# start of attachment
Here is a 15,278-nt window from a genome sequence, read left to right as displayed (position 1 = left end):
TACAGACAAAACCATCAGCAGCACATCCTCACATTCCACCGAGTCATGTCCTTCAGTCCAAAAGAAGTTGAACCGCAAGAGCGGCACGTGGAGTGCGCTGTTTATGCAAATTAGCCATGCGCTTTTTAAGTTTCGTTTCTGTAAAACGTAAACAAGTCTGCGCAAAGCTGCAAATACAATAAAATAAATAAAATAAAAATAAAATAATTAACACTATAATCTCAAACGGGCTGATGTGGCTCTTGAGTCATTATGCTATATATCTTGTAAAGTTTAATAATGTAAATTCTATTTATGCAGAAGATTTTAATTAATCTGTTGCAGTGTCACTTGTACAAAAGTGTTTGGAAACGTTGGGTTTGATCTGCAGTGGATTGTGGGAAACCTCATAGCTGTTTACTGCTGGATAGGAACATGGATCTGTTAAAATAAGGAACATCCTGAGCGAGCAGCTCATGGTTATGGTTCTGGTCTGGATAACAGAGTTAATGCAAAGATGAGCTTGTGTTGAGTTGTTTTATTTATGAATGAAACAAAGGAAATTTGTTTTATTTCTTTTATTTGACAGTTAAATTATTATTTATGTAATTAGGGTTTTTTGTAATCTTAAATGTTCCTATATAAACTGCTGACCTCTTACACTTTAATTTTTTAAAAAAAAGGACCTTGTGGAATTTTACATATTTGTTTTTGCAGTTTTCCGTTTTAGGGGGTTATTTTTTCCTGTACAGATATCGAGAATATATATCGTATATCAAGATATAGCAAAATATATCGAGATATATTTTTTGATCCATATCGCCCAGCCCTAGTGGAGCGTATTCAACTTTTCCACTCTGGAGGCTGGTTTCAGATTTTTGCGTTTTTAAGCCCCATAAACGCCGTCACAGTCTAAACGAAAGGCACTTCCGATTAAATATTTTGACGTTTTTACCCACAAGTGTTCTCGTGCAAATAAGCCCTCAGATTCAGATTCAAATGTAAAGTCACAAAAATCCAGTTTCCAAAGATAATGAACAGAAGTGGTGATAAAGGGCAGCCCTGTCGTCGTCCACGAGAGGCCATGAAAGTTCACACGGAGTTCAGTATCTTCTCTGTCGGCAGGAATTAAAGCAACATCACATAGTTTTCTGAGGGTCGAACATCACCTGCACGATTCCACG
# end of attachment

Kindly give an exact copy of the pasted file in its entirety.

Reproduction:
Here is a 15,278-nt window from a genome sequence, read left to right as displayed (position 1 = left end):
TACAGACAAAACCATCAGCAGCACATCCTCACATTCCACCGAGTCATGTCCTTCAGTCCAAAAGAAGTTGAACCGCAAGAGCGGCACGTGGAGTGCGCTGTTTATGCAAATTAGCCATGCGCTTTTTAAGTTTCGTTTCTGTAAAACGTAAACAAGTCTGCGCAAAGCTGCAAATACAATAAAATAAATAAAATAAAAATAAAATAATTAACACTATAATCTCAAACGGGCTGATGTGGCTCTTGAGTCATTATGCTATATATCTTGTAAAGTTTAATAATGTAAATTCTATTTATGCAGAAGATTTTAATTAATCTGTTGCAGTGTCACTTGTACAAAAGTGTTTGGAAACGTTGGGTTTGATCTGCAGTGGATTGTGGGAAACCTCATAGCTGTTTACTGCTGGATAGGAACATGGATCTGTTAAAATAAGGAACATCCTGAGCGAGCAGCTCATGGTTATGGTTCTGGTCTGGATAACAGAGTTAATGCAAAGATGAGCTTGTGTTGAGTTGTTTTATTTATGAATGAAACAAAGGAAATTTGTTTTATTTCTTTTATTTGACAGTTAAATTATTATTTATGTAATTAGGGTTTTTTGTAATCTTAAATGTTCCTATATAAACTGCTGACCTCTTACACTTTAATTTTTTAAAAAAAAGGACCTTGTGGAATTTTACATATTTGTTTTTGCAGTTTTCCGTTTTAGGGGGTTATTTTTTCCTGTACAGATATCGAGAATATATATCGTATATCAAGATATAGCAAAATATATCGAGATATATTTTTTGATCCATATCGCCCAGCCCTAGTGGAGCGTATTCAACTTTTCCACTCTGGAGGCTGGTTTCAGATTTTTGCGTTTTTAAGCCCCATAAACGCCGTCACAGTCTAAACGAAAGGCACTTCCGATTAAATATTTTGACGTTTTTACCCACAAGTGTTCTCGTGCAAATAAGCCCTCAGATTCAGATTCAAATGTAAAGTCACAAAAATCCAGTTTCCAAAGATAATGAACAGAAGTGGTGATAAAGGGCAGCCCTGTCGTCGTCCACGAGAGGCCATGAAAGTTCACACGGAGTTCAGTATCTTCTCTGTCGGCAGGAATTAAAGCAACATCACATAGTTTTCTGAGGGTCGAACATCACCTGCACGATTCCACG